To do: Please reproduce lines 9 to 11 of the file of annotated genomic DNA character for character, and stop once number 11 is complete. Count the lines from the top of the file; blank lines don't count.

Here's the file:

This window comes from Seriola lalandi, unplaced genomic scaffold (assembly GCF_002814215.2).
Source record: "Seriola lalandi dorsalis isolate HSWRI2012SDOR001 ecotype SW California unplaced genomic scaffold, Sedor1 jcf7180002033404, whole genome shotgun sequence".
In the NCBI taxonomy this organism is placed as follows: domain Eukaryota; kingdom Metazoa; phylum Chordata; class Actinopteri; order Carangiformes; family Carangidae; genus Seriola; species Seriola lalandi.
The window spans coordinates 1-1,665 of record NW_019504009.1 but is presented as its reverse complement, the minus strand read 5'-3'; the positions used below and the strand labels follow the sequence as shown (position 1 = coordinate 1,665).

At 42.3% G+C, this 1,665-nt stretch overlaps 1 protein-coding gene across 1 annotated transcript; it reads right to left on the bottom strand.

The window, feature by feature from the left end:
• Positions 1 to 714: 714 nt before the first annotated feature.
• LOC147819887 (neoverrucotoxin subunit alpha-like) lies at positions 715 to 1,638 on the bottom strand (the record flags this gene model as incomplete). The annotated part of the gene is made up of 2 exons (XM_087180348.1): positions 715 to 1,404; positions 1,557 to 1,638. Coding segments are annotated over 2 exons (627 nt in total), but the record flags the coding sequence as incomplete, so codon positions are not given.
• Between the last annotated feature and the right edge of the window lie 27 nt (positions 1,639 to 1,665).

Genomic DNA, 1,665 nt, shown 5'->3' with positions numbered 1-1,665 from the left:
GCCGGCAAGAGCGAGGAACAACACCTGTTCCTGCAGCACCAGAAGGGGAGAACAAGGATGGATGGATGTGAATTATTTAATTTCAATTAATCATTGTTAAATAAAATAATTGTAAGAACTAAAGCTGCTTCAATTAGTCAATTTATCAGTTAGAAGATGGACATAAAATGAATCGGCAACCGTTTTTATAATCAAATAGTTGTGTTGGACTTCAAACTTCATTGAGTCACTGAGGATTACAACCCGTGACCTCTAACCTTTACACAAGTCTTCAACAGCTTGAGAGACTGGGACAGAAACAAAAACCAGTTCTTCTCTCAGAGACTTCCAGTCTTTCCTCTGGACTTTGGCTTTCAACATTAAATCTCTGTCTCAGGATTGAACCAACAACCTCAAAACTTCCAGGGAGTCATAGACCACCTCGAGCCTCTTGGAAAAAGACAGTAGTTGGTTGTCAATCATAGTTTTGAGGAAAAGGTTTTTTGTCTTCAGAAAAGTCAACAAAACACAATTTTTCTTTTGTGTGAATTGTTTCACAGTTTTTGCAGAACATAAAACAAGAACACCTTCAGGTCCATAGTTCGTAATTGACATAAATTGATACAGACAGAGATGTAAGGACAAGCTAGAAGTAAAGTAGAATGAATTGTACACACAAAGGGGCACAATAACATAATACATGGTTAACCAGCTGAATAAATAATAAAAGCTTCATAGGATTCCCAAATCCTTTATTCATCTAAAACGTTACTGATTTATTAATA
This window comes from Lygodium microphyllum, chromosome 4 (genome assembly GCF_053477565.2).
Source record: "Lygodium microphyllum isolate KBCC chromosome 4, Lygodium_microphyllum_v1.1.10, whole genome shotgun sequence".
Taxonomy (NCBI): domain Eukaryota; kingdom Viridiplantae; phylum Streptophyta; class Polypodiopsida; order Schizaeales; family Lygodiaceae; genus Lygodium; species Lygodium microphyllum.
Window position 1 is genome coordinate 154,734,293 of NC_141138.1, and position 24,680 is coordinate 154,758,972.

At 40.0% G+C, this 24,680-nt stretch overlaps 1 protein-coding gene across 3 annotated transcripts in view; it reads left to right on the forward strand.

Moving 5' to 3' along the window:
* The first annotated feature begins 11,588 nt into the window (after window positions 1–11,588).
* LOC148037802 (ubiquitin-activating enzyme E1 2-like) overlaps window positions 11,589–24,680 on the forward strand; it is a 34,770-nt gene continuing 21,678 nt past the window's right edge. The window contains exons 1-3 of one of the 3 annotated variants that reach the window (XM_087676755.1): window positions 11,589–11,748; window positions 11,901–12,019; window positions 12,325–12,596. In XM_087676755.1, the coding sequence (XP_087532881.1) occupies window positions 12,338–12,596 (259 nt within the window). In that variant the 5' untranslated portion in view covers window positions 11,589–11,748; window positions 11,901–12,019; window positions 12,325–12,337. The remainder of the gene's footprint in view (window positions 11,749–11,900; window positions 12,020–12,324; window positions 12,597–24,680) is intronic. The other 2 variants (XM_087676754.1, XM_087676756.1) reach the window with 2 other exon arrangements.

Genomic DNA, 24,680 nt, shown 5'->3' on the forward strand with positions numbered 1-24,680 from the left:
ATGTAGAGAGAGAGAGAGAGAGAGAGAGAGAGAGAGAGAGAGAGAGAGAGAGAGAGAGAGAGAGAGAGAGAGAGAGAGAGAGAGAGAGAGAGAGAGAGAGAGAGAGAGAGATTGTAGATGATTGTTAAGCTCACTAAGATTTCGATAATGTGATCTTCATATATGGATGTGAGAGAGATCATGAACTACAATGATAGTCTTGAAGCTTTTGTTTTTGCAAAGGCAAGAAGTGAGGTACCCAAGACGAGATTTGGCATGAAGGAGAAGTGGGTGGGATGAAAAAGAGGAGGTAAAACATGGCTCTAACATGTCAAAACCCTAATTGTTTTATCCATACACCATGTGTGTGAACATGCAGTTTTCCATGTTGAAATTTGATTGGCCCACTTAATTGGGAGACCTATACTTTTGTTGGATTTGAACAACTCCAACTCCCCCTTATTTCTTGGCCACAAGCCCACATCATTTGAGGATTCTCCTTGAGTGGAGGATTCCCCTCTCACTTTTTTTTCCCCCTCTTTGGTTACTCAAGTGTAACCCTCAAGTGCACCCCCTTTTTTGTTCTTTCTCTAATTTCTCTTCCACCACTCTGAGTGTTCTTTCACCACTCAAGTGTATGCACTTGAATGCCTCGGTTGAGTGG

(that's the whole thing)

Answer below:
• Between the last annotated feature and the right edge of the window lie 27 nt (positions 1,639 to 1,665).

Genomic DNA, 1,665 nt, shown 5'->3' with positions numbered 1-1,665 from the left:
GCCGGCAAGAGCGAGGAACAACACCTGTTCCTGCAGCACCAGAAGGGGAGAACAAGGATGGATGGATGTGAATTATTTAATTTCAATTAATCATTGTTAAATAAAATAATTGTAAGAACTAAAGCTGCTTCAATTAGTCAATTTATCAGTTAGAAGATGGACATAAAATGAATCGGCAACCGTTTTTATAATCAAATAGTTGTGTTGGACTTCAAACTTCATTGAGTCACTGAGGATTACAACCCGTGACCTCTAACCTTTACACAAGTCTTCAACAGCTTGAGAGACTGGGACAGAAACAAAAACCAGTTCTTCTCTCAGAGACTTCCAGTCTTTCCTCTGGACTTTGGCTTTCAACATTAAATCTCTGTCTCAGGATTGAACCAACAACCTCAAAACTTCCAGGGAGTCATAGACCACCTCGAGCCTCTTGGAAAAAGACAGTAGTTGGTTGTCAATCATAGTTTTGAGGAAAAGGTTTTTTGTCTTCAGAAAAGTCAACAAAACACAATTTTTCTTTTGTGTGAATTGTTTCACAGTTTTTGCAGAACATAAAACAAGAACACCTTCAGGTCCATAGTTCGTAATTGACATAAATTGATACAGACAGAGATGTAAGGACAAGCTAGAAGTAAAGTAGAATGAATTGTACACACAAAGGGGCACAATAACATAATACATGGTTAACCAGCTGAATAAATAATAAAAGCTTCATAGGATTCCCAAATCCTTTATTCATCTAAAACGTTACTGATTTATTAATA